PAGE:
This is my attempt at interpreting the Parable of the… #ourCOG

#ourCOG This is my attempt at interpreting the Parable of the…

This is my attempt at interpreting the Parable of the…

This is my attempt at interpreting the Parable of the Ten Virgins. I may not check back in the next few days but feel free to discuss this among yourselves in the comments section:

THE PARABLE OF THE TEN VIRGINS: WHAT IT TAKES TO BE READY

In Matthew 25:1-13, Jesus continues His end time teachings on the kingdom of heaven with a story (parable) about ten virgins.

As the parable goes, ten virgins await the arrival of the bridegroom (Jesus). In Judaism, ten is the minimum number of people required in a synagogue before public prayers can be said, a symbolism of the Church. Virgins represent those betrothed to the Lord ie born-again Christians (2 Cor 11:2). So Jesus is clearly talking about end-time saints who are looking forward to His return in this parable.

The virgins all expect the bridegroom; they all have *lamps and oil (the Holy Spirit); they all fall asleep; they all wake up and trim their lamps. The only difference is the wise take extra oil with them whereas the foolish ones do not (Matt 25:4). We know this because the foolish virgins declare “our lamps are going out” towards the end of their journey (Matt 25:8). Hence, there are no five born-again Christians and five false (non-believing) Christians in the Parable of the Ten Virgins as some have said; they are but five wise and five foolish Christians.

Mankind will experience unprecedented distress and anguish during the Great Tribulation which is the last three and a half years of this age (Matt 24:21). Only two groups of people exist during the rule of the Antichrist–those who take his mark and those who refuse it (Rev 13:15-17). The wise virgins represent Christians who are willing to undergo trials, persecution and/or martyrdom, and will thus be purified and made ready to meet the bridegroom (Dan 11:35, 12:10; Mal 3:2-3; 1 Pet 1:7; Rev 13:10, 19:7-8). The foolish virgins typify lukewarm Christians (Rev 3:14-22). They have the initial oil of salvation but lack the continual infilling of the Spirit (Eph 5:18).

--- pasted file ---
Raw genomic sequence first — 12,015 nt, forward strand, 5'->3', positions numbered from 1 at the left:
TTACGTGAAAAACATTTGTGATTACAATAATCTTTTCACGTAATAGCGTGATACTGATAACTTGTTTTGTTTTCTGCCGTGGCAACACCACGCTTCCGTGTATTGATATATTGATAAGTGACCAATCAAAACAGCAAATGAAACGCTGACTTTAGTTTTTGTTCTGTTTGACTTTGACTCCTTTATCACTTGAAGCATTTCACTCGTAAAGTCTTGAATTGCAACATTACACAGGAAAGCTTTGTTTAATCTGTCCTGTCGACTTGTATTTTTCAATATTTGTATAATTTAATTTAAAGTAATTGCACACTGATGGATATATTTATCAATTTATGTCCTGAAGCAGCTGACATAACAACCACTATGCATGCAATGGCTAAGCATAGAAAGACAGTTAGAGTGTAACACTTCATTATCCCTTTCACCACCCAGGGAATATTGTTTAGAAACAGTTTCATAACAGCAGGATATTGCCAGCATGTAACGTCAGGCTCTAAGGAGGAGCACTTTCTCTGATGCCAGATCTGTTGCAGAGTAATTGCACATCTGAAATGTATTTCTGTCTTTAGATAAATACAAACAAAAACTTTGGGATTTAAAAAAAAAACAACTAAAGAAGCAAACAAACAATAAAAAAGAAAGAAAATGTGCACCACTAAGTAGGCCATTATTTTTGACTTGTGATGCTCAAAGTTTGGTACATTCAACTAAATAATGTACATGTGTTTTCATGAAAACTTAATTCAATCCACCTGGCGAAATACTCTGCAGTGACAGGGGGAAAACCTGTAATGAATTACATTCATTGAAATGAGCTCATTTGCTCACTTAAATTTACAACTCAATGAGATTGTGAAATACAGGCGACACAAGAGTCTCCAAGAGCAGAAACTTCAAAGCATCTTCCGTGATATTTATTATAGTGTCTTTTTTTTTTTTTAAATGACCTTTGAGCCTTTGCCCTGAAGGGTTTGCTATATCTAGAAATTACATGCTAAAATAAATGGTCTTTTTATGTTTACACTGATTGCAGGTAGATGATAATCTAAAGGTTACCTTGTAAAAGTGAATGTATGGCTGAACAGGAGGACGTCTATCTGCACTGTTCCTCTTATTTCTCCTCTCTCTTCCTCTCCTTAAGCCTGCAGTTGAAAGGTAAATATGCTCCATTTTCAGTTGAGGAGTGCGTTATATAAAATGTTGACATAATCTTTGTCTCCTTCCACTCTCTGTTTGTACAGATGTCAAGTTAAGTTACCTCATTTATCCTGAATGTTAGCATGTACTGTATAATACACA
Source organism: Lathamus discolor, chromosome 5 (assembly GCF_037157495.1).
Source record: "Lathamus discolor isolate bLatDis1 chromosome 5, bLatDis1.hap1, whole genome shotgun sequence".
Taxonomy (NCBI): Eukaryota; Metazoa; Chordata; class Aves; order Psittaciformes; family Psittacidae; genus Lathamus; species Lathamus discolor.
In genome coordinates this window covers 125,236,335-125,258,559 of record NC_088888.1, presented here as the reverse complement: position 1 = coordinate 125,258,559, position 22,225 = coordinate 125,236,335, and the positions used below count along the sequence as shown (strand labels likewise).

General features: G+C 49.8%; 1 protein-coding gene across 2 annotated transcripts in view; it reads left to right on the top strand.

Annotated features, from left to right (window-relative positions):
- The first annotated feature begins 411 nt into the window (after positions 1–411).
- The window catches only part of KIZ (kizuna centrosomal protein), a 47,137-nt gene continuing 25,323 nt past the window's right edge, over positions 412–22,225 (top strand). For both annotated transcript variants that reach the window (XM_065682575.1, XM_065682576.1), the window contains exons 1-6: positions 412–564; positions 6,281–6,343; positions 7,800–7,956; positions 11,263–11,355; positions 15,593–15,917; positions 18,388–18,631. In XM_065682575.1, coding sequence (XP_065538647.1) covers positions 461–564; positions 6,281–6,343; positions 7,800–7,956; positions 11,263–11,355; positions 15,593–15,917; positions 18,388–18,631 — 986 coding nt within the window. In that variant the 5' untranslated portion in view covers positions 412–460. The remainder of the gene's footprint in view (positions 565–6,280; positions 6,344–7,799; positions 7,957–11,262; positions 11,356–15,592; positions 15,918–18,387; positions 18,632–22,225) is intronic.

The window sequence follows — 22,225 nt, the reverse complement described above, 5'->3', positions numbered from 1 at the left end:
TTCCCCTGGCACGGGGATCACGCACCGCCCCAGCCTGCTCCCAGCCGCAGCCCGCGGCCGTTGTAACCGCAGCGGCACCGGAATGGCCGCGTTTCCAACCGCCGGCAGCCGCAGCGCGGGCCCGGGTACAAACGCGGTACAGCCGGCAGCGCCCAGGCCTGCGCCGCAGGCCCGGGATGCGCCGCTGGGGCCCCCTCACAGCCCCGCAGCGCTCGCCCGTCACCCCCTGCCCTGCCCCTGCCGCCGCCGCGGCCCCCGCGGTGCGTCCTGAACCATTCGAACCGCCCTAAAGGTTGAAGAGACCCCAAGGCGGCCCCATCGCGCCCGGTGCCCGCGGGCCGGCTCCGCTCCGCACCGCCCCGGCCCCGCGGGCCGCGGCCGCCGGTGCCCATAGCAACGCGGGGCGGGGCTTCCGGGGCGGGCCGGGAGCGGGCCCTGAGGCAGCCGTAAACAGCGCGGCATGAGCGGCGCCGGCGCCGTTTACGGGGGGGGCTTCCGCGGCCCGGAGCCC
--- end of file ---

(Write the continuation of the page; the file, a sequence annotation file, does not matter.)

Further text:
Under the heat of persecution, the lukewarm, foolish virgins fail to pay the price to buy “gold refined in the fire” ie be tried by tribulation (Rev 3:16-20). They take the mark, deny the Lord and betray fellow believers to the Antichrist regime (Matt 24:10).

Jesus is coming back for a bride without spot or blemish (Eph 5:27; 2 Pet 3:14; Rev 3:4-6,18; 6:11; 7:9-14; 16:15). He says, “Whoever acknowledges me before men, I will also acknowledge him before my Father in heaven. But whoever disowns me before men, I will also disown him before my Father in heaven” (Matt 10:32-33). That is why Jesus says to the foolish virgins, “I don’t know you” (Matt 25:12).

We must never forget the words of Jesus:
“He who endures to the end will be saved” (Matt 24:13).

* The word for lamp (lampas) is different from the lamp (lychnos; 5:15) in the Sermon on the Mount that is set on a lampstand to light a typical Palestinian home. It was a larger dome-shaped container with rags soaked in the oil to light the way while a person was walking outside. These outdoor torches could last for several hours when extra containers of oil were brought for replenishing the lamp, as the wise virgins have done. They are prepared for what may be a long wait. (Source: The NIV Application Commentary: Matthew)

Lamps “lampas” (2985), denotes “a torch” (akin to “lampo”, “to shine”), frequently fed, like a lamp, with oil from a little vessel used for the purpose (the angeion of Matt 25:4); they held little oil and would frequently need replenishing.
(Source: W E Vine’s New Testament Word Pictures – Romans to Revelation)

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